Abstract and Keywords
This chapter offers biological hypotheses about proximate causation of variation in human play. Topics include the developmental role of social contingency play in middle infancy; ecological life-history analysis of play across the lifespan; rhythm-based learning; developmental rates as biological dependent variables; play in late childhood (the “bubblegum years”); and active, embodied, playful engagement with rhythms of space and time. Rhythm-based learning is primary, indeed definitive, in human nature. This novel view of human nature and human cognition has its genesis in novel insights that emerge from the study of communicative musicality and from research on children’s geographies. Rhythmically-based playful interactions in space and time develop meanings, relationships, embodied minds, and intersubjectivities. Self-referential play emerges simply and inevitably from spatiotemporal play in development but further serves to transcend the bounds and veils of space-time, as William Blake long ago recognized.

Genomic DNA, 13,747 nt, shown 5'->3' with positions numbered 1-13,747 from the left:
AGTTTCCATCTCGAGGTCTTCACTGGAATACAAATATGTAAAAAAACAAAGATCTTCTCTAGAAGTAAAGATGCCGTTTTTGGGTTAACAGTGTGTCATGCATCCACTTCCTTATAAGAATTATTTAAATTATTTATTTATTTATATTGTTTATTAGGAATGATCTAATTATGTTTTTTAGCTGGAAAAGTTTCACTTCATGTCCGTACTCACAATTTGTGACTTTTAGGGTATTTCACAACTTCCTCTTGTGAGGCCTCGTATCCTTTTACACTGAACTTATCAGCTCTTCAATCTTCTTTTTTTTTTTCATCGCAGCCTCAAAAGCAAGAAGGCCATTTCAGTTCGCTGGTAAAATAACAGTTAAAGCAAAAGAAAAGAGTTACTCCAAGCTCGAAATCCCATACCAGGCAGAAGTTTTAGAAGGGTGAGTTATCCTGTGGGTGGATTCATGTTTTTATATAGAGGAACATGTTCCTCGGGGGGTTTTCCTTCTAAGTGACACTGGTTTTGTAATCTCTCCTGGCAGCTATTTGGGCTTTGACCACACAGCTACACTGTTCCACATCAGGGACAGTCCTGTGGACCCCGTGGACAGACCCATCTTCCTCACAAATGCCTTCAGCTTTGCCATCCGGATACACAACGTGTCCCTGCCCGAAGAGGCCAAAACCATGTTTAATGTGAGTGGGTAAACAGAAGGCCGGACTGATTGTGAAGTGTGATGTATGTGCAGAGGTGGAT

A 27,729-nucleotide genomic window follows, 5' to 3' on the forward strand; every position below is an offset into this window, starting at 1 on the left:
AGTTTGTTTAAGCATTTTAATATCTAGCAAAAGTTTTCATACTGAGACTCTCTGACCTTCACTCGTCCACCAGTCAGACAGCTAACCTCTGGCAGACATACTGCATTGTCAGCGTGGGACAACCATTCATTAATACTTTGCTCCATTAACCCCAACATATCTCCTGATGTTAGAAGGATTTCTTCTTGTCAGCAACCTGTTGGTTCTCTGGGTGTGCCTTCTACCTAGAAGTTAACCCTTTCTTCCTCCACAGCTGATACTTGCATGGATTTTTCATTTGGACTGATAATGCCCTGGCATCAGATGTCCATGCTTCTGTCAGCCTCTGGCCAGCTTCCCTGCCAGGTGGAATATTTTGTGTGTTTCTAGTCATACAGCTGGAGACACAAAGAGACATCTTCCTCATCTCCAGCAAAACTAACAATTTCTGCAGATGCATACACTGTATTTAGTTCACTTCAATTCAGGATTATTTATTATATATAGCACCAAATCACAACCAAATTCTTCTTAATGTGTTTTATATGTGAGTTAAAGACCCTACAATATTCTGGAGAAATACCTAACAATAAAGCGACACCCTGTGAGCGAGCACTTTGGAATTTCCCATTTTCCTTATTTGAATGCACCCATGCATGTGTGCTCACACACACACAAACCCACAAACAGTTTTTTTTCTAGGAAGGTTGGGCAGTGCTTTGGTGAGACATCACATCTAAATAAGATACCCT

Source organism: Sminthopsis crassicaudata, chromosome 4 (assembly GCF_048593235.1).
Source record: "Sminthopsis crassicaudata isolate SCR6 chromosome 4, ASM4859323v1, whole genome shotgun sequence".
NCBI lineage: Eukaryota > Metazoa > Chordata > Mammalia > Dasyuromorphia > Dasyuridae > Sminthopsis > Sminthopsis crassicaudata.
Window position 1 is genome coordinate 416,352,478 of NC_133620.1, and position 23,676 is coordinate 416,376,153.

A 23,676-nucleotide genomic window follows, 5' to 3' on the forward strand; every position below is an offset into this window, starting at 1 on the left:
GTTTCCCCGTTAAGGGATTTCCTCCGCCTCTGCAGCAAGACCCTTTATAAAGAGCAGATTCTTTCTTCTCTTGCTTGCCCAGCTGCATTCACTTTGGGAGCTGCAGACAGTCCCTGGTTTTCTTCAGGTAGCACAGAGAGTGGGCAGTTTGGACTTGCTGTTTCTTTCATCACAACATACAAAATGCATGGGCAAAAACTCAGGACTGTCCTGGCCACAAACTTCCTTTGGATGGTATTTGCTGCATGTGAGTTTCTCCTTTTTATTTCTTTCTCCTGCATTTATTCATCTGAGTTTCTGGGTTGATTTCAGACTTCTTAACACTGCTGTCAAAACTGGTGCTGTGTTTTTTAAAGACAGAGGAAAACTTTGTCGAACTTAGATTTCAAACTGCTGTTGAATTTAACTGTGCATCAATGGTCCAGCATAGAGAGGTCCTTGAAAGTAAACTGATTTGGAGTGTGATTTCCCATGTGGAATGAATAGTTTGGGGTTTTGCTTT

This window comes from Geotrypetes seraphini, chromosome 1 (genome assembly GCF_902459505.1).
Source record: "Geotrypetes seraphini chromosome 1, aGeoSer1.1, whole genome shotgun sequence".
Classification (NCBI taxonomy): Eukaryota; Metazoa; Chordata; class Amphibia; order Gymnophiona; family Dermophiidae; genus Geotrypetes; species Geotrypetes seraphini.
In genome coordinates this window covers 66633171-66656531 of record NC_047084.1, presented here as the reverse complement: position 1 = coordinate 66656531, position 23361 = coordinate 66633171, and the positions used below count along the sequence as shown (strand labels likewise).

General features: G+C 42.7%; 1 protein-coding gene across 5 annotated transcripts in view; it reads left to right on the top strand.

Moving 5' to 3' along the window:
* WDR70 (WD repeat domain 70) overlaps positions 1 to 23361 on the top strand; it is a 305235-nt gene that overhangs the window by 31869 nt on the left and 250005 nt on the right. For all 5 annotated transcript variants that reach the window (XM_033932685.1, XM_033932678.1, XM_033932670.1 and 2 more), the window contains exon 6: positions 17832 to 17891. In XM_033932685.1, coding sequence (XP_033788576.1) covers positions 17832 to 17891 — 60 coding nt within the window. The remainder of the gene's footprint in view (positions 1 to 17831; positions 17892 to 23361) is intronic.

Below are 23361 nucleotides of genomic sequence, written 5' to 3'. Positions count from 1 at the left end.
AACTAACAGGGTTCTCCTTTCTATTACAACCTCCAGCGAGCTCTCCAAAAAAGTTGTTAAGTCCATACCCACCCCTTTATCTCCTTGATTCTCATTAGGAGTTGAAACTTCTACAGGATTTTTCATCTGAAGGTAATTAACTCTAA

Keywords: biological dependent variables, bubblegum years, children’s geographies, communicative musicality, developmental rates, embodied mind, intersubjectivity, life-history, musicality, rhythm, rhythm-based learning, self-reference, social contingency play, str
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